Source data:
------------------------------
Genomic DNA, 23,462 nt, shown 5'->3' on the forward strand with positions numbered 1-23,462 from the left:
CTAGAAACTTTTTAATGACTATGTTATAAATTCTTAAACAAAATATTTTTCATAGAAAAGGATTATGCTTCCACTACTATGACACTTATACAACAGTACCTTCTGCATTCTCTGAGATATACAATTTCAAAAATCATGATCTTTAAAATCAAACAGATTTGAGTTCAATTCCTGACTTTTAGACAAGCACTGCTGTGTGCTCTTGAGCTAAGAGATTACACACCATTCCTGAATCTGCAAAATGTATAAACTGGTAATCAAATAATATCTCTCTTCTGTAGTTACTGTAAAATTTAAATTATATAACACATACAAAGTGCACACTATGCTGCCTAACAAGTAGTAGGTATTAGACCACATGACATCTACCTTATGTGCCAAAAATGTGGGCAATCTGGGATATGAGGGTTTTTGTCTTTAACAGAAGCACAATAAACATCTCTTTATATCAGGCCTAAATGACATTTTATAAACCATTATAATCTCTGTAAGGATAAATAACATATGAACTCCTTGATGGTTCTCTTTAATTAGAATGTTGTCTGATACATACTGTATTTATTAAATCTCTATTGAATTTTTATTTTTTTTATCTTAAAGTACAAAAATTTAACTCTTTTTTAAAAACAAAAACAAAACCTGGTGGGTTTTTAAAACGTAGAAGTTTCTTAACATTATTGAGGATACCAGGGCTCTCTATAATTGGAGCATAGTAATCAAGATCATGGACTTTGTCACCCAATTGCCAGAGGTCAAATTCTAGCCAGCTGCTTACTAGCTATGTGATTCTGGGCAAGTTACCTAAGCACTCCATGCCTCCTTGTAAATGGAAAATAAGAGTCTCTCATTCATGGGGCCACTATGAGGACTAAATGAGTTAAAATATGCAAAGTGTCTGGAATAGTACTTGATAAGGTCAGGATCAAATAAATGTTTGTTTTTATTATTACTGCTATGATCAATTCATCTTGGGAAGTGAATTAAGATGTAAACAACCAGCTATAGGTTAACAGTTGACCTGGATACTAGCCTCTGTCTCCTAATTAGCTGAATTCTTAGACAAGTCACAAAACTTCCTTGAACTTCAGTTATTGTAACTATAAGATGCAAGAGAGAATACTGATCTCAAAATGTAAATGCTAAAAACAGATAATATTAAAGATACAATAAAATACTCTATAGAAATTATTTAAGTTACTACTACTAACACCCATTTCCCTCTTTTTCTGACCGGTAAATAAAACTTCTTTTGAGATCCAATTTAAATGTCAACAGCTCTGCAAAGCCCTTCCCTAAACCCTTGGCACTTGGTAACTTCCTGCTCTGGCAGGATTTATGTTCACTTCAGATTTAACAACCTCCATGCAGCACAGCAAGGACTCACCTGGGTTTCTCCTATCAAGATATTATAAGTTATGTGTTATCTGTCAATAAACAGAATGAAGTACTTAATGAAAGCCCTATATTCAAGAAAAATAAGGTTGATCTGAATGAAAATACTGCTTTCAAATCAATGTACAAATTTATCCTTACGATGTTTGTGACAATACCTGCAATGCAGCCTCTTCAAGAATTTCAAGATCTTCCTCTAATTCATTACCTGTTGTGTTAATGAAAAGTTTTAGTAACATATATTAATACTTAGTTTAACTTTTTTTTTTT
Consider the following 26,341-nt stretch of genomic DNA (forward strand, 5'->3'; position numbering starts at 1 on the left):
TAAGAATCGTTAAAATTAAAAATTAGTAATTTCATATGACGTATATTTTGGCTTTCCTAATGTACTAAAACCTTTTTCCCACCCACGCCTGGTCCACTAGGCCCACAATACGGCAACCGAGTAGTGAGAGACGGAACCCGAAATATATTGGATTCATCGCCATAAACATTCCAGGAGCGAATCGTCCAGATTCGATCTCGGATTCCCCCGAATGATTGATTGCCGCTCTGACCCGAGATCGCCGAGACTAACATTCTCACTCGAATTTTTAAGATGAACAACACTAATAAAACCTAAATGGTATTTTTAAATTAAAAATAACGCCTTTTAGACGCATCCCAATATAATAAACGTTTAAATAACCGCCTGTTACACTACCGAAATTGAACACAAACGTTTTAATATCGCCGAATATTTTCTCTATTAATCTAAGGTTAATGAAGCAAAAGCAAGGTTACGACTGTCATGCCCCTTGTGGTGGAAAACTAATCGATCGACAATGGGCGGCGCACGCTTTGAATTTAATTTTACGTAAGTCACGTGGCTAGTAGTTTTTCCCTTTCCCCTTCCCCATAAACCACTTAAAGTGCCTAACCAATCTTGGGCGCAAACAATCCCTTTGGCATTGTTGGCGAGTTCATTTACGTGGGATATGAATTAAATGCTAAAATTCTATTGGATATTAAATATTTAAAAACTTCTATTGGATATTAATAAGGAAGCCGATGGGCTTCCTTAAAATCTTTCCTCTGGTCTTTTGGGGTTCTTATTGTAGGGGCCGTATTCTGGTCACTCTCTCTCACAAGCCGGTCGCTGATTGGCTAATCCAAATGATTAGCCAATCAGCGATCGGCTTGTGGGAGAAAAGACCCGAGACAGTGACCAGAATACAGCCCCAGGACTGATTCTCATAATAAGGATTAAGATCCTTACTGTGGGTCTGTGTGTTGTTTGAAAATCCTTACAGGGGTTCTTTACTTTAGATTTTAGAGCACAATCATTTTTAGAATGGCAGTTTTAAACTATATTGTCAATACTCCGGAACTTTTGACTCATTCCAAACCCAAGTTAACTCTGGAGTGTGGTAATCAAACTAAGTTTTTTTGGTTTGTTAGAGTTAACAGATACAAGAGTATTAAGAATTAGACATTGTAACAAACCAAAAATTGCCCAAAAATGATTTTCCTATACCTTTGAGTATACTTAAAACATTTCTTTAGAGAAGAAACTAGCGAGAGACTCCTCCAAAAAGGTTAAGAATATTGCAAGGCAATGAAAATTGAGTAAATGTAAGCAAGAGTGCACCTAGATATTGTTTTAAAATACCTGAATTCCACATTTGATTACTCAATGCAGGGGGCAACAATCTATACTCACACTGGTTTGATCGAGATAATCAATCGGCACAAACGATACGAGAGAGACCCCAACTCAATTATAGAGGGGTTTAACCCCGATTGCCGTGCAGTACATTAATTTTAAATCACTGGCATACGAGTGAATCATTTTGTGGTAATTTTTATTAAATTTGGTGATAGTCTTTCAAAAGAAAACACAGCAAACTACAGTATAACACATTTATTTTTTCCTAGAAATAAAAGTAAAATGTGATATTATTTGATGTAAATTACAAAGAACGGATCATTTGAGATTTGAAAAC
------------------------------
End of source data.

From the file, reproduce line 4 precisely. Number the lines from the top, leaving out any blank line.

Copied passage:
TAAGAATCGTTAAAATTAAAAATTAGTAATTTCATATGACGTATATTTTGGCTTTCCTAATGTACTAAAACCTTTTTCCCACCCACGCCTGGTCCACTAGGCCCACAATACGGCAACCGAGTAGTGAGAGACGGAACCCGAAATATATTGGATTCATCGCCATAAACATTCCAGGAGCGAATCGTCCAGATTCGATCTCGGATTCCCCCGAATGATTGATTGCCGCTCTGACCCGAGATCGCCGAGACTAACATTCTCACTCGAATTTTTAAGATGAACAACACTAATAAAACCTAAATGGTATTTTTAAATTAAAAATAACGCCTTTTAGACGCATCCCAATATAATAAACGTTTAAATAACCGCCTGTTACACTACCGAAATTGAACACAAACGTTTTAATATCGCCGAATATTTTCTCTATTAATCTAAGGTTAATGAAGCAAAAGCAAGGTTACGACTGTCATGCCCCTTGTGGTGGAAAACTAATCGATCGACAATGGGCGGCGCACGCTTTGAATTTAATTTTACGTAAGTCACGTGGCTAGTAGTTTTTCCCTTTCCCCTTCCCCATAAACCACTTAAAGTGCCTAACCAATCTTGGGCGCAAACAATCCCTTTGGCATTGTTGGCGAGTTCATTTACGTGGGATATGAATTAAATGCTAAAATTCTATTGGATATTAAATATTTAAAAACTTCTATTGGATATTAATAAGGAAGCCGATGGGCTTCCTTAAAATCTTTCCTCTGGTCTTTTGGGGTTCTTATTGTAGGGGCCGTATTCTGGTCACTCTCTCTCACAAGCCGGTCGCTGATTGGCTAATCCAAATGATTAGCCAATCAGCGATCGGCTTGTGGGAGAAAAGACCCGAGACAGTGACCAGAATACAGCCCCAGGACTGATTCTCATAATAAGGATTAAGATCCTTACTGTGGGTCTGTGTGTTGTTTGAAAATCCTTACAGGGGTTCTTTACTTTAGATTTTAGAGCACAATCATTTTTAGAATGGCAGTTTTAAACTATATTGTCAATACTCCGGAACTTTTGACTCATTCCAAACCCAAGTTAACTCTGGAGTGTGGTAATCAAACTAAGTTTTTTTGGTTTGTTAGAGTTAACAGATACAAGAGTATTAAGAATTAGACATTGTAACAAACCAAAAATTGCCCAAAAATGATTTTCCTATACCTTTGAGTATACTTAAAACATTTCTTTAGAGAAGAAACTAGCGAGAGACTCCTCCAAAAAGGTTAAGAATATTGCAAGGCAATGAAAATTGAGTAAATGTAAGCAAGAGTGCACCTAGATATTGTTTTAAAATACCTGAATTCCACATTTGATTACTCAATGCAGGGGGCAACAATCTATACTCACACTGGTTTGATCGAGATAATCAATCGGCACAAACGATACGAGAGAGACCCCAACTCAATTATAGAGGGGTTTAACCCCGATTGCCGTGCAGTACATTAATTTTAAATCACTGGCATACGAGTGAATCATTTTGTGGTAATTTTTATTAAATTTGGTGATAGTCTTTCAAAAGAAAACACAGCAAACTACAGTATAACACATTTATTTTTTCCTAGAAATAAAAGTAAAATGTGATATTATTTGATGTAAATTACAAAGAACGGATCATTTGAGATTTGAAAAC